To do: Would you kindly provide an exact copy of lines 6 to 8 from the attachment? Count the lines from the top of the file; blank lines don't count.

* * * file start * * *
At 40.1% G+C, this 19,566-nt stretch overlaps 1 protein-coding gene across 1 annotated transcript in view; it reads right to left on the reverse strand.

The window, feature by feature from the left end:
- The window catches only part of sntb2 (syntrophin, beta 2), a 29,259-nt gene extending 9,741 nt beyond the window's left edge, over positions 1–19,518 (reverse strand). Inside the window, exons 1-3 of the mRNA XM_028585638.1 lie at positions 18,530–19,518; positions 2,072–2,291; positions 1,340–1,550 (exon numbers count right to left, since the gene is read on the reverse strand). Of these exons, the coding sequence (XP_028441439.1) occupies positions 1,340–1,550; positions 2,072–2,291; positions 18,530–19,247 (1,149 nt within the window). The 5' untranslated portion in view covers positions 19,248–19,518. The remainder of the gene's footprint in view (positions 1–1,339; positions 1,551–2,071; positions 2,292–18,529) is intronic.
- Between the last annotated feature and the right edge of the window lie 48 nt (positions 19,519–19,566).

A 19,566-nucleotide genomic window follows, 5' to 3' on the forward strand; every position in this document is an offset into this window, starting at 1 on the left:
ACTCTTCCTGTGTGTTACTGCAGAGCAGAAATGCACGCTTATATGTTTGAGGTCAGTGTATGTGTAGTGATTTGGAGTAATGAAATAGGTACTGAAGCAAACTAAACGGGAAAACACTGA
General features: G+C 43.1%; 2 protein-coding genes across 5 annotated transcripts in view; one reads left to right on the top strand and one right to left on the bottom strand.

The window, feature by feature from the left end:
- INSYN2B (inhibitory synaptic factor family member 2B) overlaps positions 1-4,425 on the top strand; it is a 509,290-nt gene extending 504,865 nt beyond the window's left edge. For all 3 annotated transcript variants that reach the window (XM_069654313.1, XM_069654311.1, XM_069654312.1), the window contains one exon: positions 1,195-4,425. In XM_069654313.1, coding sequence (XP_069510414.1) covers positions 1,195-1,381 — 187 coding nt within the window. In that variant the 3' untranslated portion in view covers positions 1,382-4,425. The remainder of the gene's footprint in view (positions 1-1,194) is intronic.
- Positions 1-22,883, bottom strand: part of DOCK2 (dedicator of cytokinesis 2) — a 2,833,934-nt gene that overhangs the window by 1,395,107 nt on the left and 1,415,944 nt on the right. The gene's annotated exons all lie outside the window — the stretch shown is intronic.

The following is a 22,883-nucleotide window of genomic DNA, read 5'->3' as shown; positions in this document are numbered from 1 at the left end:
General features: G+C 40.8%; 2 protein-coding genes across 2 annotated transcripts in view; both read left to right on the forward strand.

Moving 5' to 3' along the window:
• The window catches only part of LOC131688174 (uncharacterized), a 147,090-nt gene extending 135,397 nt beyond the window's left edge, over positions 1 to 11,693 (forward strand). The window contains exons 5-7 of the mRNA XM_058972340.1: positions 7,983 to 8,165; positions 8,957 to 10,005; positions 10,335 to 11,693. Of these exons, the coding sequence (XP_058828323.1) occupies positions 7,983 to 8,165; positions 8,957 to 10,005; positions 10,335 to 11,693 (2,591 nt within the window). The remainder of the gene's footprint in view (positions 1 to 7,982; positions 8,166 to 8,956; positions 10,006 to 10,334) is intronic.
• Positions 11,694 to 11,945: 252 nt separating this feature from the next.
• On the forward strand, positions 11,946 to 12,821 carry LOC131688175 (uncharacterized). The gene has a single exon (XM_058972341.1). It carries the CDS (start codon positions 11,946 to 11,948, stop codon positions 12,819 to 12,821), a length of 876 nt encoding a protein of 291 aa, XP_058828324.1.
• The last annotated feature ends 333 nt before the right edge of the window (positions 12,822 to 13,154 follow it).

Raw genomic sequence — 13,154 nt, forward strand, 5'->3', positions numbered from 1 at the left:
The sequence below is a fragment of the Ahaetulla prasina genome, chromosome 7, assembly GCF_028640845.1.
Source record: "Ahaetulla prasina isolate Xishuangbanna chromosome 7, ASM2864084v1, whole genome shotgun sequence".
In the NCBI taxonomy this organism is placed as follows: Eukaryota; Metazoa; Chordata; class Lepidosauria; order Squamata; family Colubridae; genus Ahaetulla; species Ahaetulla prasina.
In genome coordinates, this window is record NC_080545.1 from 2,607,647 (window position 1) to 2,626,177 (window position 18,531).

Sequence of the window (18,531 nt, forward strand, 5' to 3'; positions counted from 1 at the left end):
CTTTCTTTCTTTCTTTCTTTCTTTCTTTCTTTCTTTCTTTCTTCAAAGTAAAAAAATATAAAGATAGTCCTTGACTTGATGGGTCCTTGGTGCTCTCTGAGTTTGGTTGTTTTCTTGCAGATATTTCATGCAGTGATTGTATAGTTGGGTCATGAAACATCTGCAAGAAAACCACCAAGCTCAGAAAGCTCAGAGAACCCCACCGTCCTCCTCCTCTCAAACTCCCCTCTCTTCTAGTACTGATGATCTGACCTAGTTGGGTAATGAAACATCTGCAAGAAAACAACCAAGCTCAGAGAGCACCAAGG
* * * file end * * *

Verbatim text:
ACTCTTCCTGTGTGTTACTGCAGAGCAGAAATGCACGCTTATATGTTTGAGGTCAGTGTATGTGTAGTGATTTGGAGTAATGAAATAGGTACTGAAGCAAACTAAACGGGAAAACACTGA
General features: G+C 43.1%; 2 protein-coding genes across 5 annotated transcripts in view; one reads left to right on the top strand and one right to left on the bottom strand.

The window, feature by feature from the left end: